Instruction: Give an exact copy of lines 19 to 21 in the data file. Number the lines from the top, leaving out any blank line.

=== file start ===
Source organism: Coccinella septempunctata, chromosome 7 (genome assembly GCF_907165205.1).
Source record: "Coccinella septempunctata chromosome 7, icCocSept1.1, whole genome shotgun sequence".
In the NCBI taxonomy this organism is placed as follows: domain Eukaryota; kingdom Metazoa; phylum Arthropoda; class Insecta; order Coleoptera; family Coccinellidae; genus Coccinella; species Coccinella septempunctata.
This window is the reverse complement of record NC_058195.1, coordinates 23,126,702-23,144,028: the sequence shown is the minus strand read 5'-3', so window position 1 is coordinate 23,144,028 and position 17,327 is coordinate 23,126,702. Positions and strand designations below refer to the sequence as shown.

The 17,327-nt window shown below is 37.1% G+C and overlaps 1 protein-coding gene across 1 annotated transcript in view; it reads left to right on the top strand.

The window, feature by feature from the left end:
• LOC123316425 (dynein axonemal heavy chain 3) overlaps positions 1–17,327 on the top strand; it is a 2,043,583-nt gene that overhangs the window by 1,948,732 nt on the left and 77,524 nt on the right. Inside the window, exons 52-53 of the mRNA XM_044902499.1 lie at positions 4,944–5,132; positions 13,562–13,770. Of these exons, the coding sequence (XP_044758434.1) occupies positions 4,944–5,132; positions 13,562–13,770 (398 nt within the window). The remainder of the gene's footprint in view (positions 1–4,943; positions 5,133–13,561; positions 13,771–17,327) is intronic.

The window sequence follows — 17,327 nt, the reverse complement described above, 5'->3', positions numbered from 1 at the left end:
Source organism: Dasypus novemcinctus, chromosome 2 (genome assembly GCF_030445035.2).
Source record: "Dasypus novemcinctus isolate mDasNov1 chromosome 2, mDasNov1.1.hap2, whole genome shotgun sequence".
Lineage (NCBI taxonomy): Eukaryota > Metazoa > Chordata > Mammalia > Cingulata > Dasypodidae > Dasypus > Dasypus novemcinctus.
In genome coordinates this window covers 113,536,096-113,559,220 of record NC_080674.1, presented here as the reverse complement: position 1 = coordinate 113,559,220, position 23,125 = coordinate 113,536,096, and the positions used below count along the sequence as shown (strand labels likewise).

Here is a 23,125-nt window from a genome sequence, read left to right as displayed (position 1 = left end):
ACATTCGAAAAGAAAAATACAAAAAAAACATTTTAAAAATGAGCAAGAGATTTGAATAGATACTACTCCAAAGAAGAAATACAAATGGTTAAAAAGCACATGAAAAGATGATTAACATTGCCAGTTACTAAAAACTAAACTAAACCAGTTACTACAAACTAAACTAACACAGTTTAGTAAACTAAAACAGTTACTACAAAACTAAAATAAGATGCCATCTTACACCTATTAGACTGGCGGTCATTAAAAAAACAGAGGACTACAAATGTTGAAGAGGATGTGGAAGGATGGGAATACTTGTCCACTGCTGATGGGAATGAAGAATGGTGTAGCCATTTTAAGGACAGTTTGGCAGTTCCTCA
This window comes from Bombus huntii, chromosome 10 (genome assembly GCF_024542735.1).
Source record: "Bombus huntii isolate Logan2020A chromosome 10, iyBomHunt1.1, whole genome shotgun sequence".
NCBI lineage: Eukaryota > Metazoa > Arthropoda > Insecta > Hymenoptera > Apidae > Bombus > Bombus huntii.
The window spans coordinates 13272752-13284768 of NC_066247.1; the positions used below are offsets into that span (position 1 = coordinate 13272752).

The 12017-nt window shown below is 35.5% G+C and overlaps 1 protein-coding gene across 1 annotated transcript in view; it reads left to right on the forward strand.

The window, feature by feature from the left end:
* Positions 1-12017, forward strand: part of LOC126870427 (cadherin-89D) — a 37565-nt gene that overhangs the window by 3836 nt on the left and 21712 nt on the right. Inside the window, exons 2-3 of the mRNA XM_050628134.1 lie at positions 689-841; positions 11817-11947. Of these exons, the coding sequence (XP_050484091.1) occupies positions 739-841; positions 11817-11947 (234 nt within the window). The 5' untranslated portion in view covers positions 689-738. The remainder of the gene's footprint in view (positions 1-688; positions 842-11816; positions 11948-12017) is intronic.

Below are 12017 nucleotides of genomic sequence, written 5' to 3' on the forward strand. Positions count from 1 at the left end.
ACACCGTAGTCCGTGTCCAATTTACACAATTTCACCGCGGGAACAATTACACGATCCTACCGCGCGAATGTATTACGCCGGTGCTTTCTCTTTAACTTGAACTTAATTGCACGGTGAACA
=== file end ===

The 12017-nt window shown below is 35.5% G+C and overlaps 1 protein-coding gene across 1 annotated transcript in view; it reads left to right on the forward strand.

The window, feature by feature from the left end:
* Positions 1-12017, forward strand: part of LOC126870427 (cadherin-89D) — a 37565-nt gene that overhangs the window by 3836 nt on the left and 21712 nt on the right. Inside the window, exons 2-3 of the mRNA XM_050628134.1 lie at positions 689-841; positions 11817-11947. Of these exons, the coding sequence (XP_050484091.1) occupies positions 739-841; positions 11817-11947 (234 nt within the window). The 5' untranslated portion in view covers positions 689-738. The remainder of the gene's footprint in view (positions 1-688; positions 842-11816; positions 11948-12017) is intronic.